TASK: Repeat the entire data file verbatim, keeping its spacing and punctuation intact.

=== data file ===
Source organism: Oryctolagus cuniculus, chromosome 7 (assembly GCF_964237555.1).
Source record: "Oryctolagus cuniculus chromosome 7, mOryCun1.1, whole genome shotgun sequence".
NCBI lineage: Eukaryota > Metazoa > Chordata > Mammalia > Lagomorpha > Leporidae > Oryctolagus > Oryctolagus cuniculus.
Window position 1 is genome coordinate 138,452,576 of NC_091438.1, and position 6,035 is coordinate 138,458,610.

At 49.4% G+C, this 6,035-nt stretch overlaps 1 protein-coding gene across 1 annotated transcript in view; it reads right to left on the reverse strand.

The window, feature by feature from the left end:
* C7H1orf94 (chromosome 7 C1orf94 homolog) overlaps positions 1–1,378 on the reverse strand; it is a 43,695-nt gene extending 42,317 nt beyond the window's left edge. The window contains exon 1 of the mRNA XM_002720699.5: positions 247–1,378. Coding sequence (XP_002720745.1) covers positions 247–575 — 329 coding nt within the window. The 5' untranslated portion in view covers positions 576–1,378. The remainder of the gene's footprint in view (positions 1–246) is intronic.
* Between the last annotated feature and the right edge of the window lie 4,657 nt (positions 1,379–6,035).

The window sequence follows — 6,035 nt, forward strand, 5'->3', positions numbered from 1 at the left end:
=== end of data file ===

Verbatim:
Source organism: Oryctolagus cuniculus, chromosome 7 (assembly GCF_964237555.1).
Source record: "Oryctolagus cuniculus chromosome 7, mOryCun1.1, whole genome shotgun sequence".
NCBI lineage: Eukaryota > Metazoa > Chordata > Mammalia > Lagomorpha > Leporidae > Oryctolagus > Oryctolagus cuniculus.
Window position 1 is genome coordinate 138,452,576 of NC_091438.1, and position 6,035 is coordinate 138,458,610.

At 49.4% G+C, this 6,035-nt stretch overlaps 1 protein-coding gene across 1 annotated transcript in view; it reads right to left on the reverse strand.

The window, feature by feature from the left end:
* C7H1orf94 (chromosome 7 C1orf94 homolog) overlaps positions 1–1,378 on the reverse strand; it is a 43,695-nt gene extending 42,317 nt beyond the window's left edge. The window contains exon 1 of the mRNA XM_002720699.5: positions 247–1,378. Coding sequence (XP_002720745.1) covers positions 247–575 — 329 coding nt within the window. The 5' untranslated portion in view covers positions 576–1,378. The remainder of the gene's footprint in view (positions 1–246) is intronic.
* Between the last annotated feature and the right edge of the window lie 4,657 nt (positions 1,379–6,035).

The window sequence follows — 6,035 nt, forward strand, 5'->3', positions numbered from 1 at the left end: